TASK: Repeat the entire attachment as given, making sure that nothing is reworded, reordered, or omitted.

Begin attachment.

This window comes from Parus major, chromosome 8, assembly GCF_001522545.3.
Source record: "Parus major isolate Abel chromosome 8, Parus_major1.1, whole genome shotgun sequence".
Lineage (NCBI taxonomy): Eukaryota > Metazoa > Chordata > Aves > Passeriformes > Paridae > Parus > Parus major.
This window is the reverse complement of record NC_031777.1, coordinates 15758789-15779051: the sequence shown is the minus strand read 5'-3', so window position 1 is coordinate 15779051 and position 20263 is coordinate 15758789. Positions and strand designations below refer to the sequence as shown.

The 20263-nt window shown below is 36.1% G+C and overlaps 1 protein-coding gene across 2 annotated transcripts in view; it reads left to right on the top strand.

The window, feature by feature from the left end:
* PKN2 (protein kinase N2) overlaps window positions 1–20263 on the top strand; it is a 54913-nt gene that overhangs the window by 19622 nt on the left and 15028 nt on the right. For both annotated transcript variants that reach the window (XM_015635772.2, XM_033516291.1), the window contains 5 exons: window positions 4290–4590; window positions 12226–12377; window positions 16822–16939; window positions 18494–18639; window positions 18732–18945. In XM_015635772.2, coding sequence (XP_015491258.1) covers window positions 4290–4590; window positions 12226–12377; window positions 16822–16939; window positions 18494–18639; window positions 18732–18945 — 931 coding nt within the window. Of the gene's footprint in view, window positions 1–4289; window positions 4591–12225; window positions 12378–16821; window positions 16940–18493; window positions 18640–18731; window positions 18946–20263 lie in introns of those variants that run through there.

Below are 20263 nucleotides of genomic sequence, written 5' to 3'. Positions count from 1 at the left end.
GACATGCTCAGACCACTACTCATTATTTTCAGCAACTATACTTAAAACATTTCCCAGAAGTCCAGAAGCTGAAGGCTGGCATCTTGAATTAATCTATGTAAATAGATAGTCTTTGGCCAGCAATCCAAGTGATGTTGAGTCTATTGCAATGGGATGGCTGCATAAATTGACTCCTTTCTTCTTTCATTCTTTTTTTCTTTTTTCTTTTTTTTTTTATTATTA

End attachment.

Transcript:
This window comes from Parus major, chromosome 8, assembly GCF_001522545.3.
Source record: "Parus major isolate Abel chromosome 8, Parus_major1.1, whole genome shotgun sequence".
Lineage (NCBI taxonomy): Eukaryota > Metazoa > Chordata > Aves > Passeriformes > Paridae > Parus > Parus major.
This window is the reverse complement of record NC_031777.1, coordinates 15758789-15779051: the sequence shown is the minus strand read 5'-3', so window position 1 is coordinate 15779051 and position 20263 is coordinate 15758789. Positions and strand designations below refer to the sequence as shown.

The 20263-nt window shown below is 36.1% G+C and overlaps 1 protein-coding gene across 2 annotated transcripts in view; it reads left to right on the top strand.

The window, feature by feature from the left end:
* PKN2 (protein kinase N2) overlaps window positions 1–20263 on the top strand; it is a 54913-nt gene that overhangs the window by 19622 nt on the left and 15028 nt on the right. For both annotated transcript variants that reach the window (XM_015635772.2, XM_033516291.1), the window contains 5 exons: window positions 4290–4590; window positions 12226–12377; window positions 16822–16939; window positions 18494–18639; window positions 18732–18945. In XM_015635772.2, coding sequence (XP_015491258.1) covers window positions 4290–4590; window positions 12226–12377; window positions 16822–16939; window positions 18494–18639; window positions 18732–18945 — 931 coding nt within the window. Of the gene's footprint in view, window positions 1–4289; window positions 4591–12225; window positions 12378–16821; window positions 16940–18493; window positions 18640–18731; window positions 18946–20263 lie in introns of those variants that run through there.

Below are 20263 nucleotides of genomic sequence, written 5' to 3'. Positions count from 1 at the left end.
GACATGCTCAGACCACTACTCATTATTTTCAGCAACTATACTTAAAACATTTCCCAGAAGTCCAGAAGCTGAAGGCTGGCATCTTGAATTAATCTATGTAAATAGATAGTCTTTGGCCAGCAATCCAAGTGATGTTGAGTCTATTGCAATGGGATGGCTGCATAAATTGACTCCTTTCTTCTTTCATTCTTTTTTTCTTTTTTCTTTTTTTTTTTATTATTA